An unearthed telegram dating back to 1899 could solve the decades-long debate about the involvement of late president Emilio Aguinaldo in the killing of Philippine-American War hero General Antonio Luna.
The document dated June 4, 1899 titled “The Extremely Important Heneral Luna Telegram, from Aguinaldo Summoning him to his Death” is set to be auctioned at the coming Leon Gallery in December 2018.
“PRESIDENT OF THE REPUBLIC TO THE SECRETARY OF WAR, DAGUPAN. Paging for an important meeting, therefore you are ordered to come here immediately. This is in response to your previous telegram about urgent matters to discuss. It is really an emergency,” the telegram reads.
The document was found by descendants of Luna in their family’s belongings and later decided to have it auctioned.
According to Lisa Guerrero Nakpil, consultant for the Leon Gallery, the archaic document could be proof of Aguinaldo’s role in the killing of Luna, one of his top generals during the Philippine’s war against the United States.
Historian Ambeth Ocampo, one of those who had seen the telegram, said in a column that the message was only one of the four telegrams sent to ensure that Luna would fall for a trap to take his life.
Historian Xiao Chua on the one hand gave the document credibility after Ocampo, who was familiar with Luna’s handwriting, found that it did in fact have the slain hero’s penmanship.
Another historian, Kristofer Pasion, said that the document as a primary source could prove the link between Aguinaldo and the assassination of Luna.
The discovery of this primary source is momentous–confirms the link of Emilio Aguinaldo to Antonio Luna's death. Not even the great Teodoro Agoncillo have seen this. Heads up to friends in @LunaticosBravos! https://t.co/svzvJKcywF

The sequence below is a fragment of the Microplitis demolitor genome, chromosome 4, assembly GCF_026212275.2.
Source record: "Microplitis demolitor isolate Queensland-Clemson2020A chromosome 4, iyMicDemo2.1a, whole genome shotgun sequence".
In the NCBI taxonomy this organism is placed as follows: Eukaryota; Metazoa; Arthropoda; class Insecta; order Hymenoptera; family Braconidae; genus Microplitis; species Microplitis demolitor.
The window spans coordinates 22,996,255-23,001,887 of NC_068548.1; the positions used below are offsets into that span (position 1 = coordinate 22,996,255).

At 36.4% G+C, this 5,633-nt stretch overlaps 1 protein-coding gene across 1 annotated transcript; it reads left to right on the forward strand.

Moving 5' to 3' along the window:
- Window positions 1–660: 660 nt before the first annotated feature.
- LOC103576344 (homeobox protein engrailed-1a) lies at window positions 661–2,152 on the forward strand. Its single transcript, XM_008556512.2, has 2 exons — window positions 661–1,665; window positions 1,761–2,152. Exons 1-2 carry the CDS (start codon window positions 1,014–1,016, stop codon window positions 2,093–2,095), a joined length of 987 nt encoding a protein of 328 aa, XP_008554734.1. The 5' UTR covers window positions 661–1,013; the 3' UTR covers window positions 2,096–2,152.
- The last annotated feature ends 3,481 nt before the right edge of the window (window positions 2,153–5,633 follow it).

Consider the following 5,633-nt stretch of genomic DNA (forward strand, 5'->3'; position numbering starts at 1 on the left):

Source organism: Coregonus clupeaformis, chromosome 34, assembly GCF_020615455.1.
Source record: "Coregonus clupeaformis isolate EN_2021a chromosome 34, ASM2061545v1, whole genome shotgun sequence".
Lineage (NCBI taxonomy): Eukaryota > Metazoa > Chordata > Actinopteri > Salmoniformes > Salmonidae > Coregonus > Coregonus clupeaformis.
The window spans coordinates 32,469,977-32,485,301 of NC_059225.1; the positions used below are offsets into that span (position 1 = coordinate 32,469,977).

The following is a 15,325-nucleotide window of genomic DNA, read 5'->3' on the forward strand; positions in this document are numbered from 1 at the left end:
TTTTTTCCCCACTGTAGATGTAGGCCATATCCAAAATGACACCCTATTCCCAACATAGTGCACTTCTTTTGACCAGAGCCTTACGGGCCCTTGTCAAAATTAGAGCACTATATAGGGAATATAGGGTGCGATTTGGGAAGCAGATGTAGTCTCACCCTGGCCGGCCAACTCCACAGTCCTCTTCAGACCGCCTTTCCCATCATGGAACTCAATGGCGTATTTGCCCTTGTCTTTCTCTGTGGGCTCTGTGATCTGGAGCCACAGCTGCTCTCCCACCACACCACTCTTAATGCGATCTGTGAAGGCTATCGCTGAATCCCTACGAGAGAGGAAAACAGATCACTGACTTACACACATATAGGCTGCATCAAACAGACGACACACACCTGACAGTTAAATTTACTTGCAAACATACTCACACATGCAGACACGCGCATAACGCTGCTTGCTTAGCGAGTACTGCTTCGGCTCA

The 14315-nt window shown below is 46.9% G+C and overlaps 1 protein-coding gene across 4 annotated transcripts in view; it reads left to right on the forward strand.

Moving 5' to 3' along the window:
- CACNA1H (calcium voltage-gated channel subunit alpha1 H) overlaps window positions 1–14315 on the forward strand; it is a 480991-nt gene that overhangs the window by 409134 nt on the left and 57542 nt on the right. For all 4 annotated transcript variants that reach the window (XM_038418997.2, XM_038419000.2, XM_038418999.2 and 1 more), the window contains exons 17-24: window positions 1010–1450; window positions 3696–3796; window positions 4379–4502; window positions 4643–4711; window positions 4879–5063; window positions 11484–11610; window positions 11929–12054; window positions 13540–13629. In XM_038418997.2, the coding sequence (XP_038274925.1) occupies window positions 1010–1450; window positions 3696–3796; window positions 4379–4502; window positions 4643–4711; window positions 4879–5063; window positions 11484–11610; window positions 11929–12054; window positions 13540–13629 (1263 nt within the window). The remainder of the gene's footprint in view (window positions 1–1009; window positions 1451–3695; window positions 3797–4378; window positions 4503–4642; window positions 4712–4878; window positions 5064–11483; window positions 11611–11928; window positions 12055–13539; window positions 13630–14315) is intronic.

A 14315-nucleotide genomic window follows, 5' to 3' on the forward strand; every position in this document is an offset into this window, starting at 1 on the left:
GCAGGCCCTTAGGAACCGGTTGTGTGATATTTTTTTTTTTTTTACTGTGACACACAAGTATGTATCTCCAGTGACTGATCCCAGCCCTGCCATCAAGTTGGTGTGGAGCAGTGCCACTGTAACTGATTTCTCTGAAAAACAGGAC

— Kristoffer Pasion (@indiohistorian) November 22, 2018
Ending the debate?
The generally accepted story is that Luna was on his way to meet with Aguinaldo after receiving two telegrams regarding important meetings. While approaching Aguinaldo’s headquarters in Cabanatuan, Nueva Ecija, on June 5, 1899, he had a quarrel with some of the soldiers stationed, and was stabbed and hacked at least 30 times.
In the decades after the Philippine-American War, some accused Aguinaldo of ordering Luna to go to Cabanatuan, knowing that the latter would be attacked.
Antonio K. Abad said in a book published in 1926 that at least one of the telegrams was sent by Aguinaldo.
Gen. Venancio Concepcion, according to historian Teodoro Agoncillo’s book “Malolos: Crisis of the Republic,” defended Aguinaldo by saying that he was extremely shocked when he learned about Luna’s death.
Aguinaldo is also said to have remarked that if he wanted Luna dead, he would have had the general killed in battle and pinned the blame on the Americans instead of killing Luna near his headquarters since such a move would obviously arouse suspicion.
Agoncillo later defended Aguinaldo by saying that the late president’s role could not be proven due to there being no physical proof that he had sent a telegram to Luna.
The public’s interest in the debate about Aguinaldo’s possible involvement in the killing of Luna was revived after the 2015 hit movie “Heneral Luna” depicted the president as having ordered Luna to meet him in Cabanatuan, springing the trap set by Luna’s enemies.
Some Filipinos recently questioned the Malacañang’s decision to commemorate Aguinaldo’s 150th birthday on March 22, 2019, citing his history of being tagged in the deaths of Luna and another hero, Andres Bonifacio.